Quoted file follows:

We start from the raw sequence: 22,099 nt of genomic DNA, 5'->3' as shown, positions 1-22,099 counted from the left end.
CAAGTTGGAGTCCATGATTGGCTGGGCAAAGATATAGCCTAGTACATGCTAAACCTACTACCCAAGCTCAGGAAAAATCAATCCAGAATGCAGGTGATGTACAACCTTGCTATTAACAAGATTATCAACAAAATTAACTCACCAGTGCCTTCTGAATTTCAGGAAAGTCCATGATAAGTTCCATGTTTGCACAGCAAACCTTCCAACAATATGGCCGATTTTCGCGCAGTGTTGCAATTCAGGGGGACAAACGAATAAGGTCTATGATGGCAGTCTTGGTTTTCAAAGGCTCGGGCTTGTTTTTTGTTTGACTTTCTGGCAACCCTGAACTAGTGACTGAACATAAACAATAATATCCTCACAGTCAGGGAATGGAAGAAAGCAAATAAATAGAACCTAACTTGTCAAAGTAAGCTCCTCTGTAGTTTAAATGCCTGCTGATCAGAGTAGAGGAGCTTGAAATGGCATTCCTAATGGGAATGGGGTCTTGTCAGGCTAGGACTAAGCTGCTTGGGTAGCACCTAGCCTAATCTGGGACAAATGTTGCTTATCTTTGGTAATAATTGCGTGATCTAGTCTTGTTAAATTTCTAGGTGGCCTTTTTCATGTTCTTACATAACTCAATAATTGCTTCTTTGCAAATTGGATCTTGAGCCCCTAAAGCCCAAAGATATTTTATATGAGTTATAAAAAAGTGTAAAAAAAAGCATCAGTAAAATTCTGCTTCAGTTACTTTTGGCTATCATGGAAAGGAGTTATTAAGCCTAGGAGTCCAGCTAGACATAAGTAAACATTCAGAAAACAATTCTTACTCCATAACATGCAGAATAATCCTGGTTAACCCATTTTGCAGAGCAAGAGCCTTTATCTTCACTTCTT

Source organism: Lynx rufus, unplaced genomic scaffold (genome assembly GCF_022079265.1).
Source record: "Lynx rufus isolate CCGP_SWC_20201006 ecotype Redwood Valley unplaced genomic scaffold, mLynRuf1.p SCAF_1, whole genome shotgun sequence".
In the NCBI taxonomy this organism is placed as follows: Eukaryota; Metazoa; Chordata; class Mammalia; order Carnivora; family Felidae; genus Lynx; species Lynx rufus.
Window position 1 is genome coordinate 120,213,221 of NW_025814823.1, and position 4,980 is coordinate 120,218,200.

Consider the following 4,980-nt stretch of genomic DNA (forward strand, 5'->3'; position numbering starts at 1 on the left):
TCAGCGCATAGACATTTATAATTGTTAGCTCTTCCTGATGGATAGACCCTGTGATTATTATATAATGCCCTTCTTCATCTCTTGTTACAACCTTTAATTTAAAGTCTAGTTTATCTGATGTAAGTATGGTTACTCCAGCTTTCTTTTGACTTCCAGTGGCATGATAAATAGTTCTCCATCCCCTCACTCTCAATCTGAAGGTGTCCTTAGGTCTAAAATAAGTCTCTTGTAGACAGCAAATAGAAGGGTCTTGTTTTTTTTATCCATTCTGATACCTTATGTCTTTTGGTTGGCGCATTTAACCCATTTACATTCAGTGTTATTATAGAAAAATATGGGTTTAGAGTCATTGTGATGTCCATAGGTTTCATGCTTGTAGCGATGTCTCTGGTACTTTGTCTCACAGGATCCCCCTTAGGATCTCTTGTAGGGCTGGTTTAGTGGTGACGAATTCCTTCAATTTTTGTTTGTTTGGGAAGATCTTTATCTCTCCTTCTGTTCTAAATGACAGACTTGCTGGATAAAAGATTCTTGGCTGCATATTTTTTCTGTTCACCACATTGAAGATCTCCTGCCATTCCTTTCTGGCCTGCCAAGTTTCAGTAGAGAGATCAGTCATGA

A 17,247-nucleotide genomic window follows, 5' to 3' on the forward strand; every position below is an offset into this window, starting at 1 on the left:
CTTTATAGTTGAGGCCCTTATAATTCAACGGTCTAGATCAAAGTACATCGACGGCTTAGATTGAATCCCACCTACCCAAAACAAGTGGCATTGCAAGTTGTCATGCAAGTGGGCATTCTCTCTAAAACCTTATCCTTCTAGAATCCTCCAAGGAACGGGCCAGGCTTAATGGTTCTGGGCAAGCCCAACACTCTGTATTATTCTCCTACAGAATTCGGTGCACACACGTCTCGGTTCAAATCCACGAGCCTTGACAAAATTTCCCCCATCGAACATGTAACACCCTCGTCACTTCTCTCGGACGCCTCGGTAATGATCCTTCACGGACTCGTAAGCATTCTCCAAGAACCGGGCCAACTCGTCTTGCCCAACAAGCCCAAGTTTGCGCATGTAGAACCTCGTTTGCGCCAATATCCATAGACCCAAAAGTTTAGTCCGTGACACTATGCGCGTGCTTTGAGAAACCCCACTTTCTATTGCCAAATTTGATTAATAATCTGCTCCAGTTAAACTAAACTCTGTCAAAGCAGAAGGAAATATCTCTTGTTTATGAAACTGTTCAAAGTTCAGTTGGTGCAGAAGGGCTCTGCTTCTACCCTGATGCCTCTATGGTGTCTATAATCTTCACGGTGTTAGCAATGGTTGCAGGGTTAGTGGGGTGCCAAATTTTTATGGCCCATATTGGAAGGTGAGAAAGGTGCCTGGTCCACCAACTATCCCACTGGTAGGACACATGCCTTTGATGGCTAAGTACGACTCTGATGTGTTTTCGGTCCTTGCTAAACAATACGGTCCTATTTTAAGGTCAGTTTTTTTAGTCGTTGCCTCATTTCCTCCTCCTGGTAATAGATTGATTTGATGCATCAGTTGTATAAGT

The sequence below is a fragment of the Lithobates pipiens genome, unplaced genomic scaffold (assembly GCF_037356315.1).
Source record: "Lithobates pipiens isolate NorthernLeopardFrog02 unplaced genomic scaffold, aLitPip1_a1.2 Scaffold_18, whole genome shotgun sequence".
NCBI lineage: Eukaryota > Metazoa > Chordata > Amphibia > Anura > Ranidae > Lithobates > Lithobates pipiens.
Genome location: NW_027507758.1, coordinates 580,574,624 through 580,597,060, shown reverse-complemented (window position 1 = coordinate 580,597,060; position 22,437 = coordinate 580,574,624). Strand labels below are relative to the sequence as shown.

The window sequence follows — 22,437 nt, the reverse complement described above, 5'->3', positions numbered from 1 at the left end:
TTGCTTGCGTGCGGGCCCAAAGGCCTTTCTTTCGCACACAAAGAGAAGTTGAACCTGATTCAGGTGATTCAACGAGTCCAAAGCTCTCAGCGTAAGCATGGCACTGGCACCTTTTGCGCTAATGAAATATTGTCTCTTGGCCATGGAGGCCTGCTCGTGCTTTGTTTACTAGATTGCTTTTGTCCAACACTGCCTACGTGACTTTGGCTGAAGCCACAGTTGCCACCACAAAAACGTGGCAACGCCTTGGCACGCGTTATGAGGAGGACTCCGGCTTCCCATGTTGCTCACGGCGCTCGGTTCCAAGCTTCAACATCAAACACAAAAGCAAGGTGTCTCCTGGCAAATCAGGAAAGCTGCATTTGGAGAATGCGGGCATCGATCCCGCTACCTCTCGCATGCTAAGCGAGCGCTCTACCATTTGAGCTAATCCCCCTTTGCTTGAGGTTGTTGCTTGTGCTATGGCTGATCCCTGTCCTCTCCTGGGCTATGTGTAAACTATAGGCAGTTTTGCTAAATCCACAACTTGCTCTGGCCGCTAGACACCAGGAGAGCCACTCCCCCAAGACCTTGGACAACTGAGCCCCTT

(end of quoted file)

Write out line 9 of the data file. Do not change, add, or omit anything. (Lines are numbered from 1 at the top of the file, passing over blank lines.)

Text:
A 17,247-nucleotide genomic window follows, 5' to 3' on the forward strand; every position below is an offset into this window, starting at 1 on the left: